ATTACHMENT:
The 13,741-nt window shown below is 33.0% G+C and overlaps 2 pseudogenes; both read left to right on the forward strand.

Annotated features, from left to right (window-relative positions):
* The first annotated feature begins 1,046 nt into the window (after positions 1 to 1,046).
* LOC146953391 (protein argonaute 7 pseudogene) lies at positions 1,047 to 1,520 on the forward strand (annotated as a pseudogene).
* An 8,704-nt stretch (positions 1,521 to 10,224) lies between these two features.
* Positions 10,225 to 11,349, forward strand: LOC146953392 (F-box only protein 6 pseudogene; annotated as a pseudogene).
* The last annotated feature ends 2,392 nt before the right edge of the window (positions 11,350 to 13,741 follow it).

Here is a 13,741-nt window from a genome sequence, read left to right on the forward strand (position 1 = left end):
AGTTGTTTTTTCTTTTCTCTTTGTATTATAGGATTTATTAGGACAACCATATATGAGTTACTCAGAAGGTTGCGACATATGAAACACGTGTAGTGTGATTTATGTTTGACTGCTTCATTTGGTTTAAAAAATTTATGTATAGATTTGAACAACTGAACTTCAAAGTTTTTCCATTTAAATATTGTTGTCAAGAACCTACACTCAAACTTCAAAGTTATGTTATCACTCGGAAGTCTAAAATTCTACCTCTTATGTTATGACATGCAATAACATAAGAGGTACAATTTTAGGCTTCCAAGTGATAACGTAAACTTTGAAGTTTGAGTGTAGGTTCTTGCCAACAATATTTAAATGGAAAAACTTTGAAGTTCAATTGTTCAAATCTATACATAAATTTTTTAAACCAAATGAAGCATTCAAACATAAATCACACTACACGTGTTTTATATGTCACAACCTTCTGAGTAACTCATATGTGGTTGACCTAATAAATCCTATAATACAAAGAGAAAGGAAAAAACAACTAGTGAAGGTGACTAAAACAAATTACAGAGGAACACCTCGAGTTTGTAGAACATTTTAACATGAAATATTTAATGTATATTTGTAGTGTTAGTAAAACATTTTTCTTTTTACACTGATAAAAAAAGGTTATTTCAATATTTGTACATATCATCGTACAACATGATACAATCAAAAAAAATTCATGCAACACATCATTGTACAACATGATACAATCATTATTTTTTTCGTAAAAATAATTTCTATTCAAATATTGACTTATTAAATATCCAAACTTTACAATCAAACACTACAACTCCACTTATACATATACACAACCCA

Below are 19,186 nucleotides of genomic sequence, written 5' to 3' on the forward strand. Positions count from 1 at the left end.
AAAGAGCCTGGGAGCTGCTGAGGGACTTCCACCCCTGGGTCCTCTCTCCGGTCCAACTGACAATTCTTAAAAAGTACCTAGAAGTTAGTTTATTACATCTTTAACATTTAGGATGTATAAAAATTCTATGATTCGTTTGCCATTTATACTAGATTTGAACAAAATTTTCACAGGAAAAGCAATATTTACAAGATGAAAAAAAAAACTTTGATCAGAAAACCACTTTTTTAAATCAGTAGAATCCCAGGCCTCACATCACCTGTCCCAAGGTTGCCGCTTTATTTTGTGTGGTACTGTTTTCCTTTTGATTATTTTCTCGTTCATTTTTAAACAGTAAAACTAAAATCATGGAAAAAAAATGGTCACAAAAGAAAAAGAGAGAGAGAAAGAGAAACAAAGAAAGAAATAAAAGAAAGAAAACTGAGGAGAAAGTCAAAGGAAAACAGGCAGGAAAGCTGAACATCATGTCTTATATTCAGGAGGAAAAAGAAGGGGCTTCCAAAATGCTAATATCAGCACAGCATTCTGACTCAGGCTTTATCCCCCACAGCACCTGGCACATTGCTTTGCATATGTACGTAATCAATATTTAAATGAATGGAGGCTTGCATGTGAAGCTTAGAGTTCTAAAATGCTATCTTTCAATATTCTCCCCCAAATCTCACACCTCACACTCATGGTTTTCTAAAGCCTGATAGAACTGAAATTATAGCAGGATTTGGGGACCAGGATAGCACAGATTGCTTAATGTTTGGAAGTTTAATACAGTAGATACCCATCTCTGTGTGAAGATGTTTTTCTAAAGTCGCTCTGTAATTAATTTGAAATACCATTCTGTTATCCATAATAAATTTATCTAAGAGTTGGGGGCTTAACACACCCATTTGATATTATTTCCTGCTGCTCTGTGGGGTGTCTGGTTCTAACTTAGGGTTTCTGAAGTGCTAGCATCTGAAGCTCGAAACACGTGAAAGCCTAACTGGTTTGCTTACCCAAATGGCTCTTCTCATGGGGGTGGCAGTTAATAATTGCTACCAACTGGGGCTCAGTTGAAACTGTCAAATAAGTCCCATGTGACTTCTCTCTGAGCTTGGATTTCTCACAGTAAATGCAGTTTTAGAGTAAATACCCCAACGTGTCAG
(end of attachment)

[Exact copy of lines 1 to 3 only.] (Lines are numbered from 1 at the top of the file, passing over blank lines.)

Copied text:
The 13,741-nt window shown below is 33.0% G+C and overlaps 2 pseudogenes; both read left to right on the forward strand.

Annotated features, from left to right (window-relative positions):
* The first annotated feature begins 1,046 nt into the window (after positions 1 to 1,046).